A friendship with Dominic came with an added bonus:
the love and great cooking of his mom, Teresa.
You quickly realized that for the Agostinos, loyalty
to family and friends was compulsory. They insisted on providing help and
hospitality even when you didn’t need it.
Despite Dominic’s unfortunate attachment to the
Liberal party, I campaigned for him in each of his elections. That loyalty was
returned in spades, although when campaigning with me he sometimes muttered
about my Tory leanings. For Dominic, partisanship never came before friendship.
First elected to Hamilton’s Catholic school board at
age 21, Dominic remained an elected official for the rest of his life. He
climbed the political ladder from the school board to city council and then to
Queen’s Park. He surely would have made it to Ottawa had his career not been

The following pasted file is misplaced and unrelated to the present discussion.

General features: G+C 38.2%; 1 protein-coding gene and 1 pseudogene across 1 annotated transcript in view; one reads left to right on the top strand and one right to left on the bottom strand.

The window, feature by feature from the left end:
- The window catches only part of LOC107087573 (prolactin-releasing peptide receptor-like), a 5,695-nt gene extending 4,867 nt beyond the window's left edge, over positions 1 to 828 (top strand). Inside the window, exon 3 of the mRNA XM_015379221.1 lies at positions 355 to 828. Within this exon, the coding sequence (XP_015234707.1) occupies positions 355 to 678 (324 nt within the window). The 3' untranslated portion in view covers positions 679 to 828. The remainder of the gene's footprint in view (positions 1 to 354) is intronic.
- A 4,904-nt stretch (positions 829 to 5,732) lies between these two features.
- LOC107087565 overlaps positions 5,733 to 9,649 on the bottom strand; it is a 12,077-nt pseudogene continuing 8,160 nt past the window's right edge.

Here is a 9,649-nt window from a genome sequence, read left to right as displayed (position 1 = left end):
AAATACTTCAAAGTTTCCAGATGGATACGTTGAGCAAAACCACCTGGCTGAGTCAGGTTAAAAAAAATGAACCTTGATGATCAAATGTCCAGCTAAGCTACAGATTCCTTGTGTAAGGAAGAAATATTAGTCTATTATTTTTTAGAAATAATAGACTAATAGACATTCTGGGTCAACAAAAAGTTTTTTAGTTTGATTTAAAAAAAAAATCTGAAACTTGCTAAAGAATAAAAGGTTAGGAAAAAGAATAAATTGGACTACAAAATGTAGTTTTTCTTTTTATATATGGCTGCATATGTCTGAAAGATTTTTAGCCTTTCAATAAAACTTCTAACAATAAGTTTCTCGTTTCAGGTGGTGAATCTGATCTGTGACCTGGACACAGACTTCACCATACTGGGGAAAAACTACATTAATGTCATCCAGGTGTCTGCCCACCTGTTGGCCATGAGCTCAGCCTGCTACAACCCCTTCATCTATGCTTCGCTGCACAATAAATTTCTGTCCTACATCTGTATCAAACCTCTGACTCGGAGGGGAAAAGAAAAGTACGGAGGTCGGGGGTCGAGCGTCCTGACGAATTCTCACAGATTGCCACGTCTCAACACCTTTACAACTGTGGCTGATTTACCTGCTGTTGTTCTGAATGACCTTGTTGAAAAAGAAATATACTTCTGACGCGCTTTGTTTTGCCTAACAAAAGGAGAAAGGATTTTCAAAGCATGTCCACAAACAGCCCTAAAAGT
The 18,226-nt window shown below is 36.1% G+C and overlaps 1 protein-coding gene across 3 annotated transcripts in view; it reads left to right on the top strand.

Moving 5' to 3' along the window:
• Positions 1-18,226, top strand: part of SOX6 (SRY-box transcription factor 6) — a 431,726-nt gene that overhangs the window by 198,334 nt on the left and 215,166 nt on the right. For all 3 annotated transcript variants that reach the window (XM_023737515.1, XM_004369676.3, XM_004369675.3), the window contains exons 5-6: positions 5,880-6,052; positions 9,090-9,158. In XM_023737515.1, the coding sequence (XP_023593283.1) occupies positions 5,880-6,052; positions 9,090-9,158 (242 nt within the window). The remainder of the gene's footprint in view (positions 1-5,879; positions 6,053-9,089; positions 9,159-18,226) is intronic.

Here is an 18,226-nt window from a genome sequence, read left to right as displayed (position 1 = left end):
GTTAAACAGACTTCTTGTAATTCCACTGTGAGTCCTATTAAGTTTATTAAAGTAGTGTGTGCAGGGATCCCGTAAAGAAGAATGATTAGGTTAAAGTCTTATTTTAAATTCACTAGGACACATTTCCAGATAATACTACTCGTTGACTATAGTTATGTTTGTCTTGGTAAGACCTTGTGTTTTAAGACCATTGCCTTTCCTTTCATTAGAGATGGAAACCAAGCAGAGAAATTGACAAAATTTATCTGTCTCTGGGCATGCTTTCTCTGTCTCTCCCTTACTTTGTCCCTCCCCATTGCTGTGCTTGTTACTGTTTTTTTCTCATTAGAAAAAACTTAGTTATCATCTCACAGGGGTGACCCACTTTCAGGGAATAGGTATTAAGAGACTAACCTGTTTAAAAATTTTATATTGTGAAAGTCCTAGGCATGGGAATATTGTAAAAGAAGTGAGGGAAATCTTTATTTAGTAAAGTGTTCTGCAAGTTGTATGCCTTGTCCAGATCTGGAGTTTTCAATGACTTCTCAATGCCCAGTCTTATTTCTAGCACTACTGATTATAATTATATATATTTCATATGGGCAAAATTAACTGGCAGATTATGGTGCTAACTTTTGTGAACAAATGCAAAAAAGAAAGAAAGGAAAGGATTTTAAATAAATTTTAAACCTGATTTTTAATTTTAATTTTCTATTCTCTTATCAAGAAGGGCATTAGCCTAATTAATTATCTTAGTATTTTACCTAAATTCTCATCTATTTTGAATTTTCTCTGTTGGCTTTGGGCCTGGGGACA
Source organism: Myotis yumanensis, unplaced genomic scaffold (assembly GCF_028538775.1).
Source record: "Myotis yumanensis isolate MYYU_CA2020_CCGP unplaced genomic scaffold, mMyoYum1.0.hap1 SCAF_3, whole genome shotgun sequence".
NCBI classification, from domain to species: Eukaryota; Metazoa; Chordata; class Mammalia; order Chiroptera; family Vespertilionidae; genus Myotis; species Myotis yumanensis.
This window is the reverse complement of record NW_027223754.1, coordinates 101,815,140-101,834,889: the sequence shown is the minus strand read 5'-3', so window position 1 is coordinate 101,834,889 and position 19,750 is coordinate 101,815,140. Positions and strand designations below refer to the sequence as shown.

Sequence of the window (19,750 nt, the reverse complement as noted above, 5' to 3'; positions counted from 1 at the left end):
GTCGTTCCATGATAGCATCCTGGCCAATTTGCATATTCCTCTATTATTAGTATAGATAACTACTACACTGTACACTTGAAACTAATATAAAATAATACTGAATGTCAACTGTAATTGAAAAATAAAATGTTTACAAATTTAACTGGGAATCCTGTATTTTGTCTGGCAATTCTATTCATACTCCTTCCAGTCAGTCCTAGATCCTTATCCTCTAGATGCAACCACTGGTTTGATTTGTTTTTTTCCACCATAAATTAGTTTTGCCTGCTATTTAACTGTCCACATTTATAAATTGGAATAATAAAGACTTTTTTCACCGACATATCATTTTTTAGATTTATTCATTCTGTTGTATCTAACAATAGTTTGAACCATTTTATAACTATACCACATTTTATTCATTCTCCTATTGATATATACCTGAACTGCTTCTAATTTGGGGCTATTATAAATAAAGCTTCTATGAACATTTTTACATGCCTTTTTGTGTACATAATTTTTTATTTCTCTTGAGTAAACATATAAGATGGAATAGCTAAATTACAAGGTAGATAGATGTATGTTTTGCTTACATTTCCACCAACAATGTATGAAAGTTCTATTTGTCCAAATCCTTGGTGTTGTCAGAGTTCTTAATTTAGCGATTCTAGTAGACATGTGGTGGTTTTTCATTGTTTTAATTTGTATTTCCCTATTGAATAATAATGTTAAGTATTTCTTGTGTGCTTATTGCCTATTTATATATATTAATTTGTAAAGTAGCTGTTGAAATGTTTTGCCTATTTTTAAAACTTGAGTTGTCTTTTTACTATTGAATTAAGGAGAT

Dominic’s approach to politics was unique. He said it
was show business for ugly people and admitted he’d never met a microphone he
He was a master at turning trivia into front-page
news, but you always knew that you were in on the joke and that on important
issues, Dominic would not disappoint.
Incapable of malice, Dominic was frequently subjected
to political ridicule and cruel whispers about his personal life. He invariably
responded with quiet dignity and a disarming smile.
Dominic’s relatively short life taught us many
lessons, not the least of which is the importance of civility in life generally
and in politics particularly.
He had the ability to disagree without ever being
disagreeable. This and his innate generosity allowed Dominic to make and keep
many friends from across the spectrum, both in and out of politics.
On New Year’s Eve, I toasted the memory of Dominic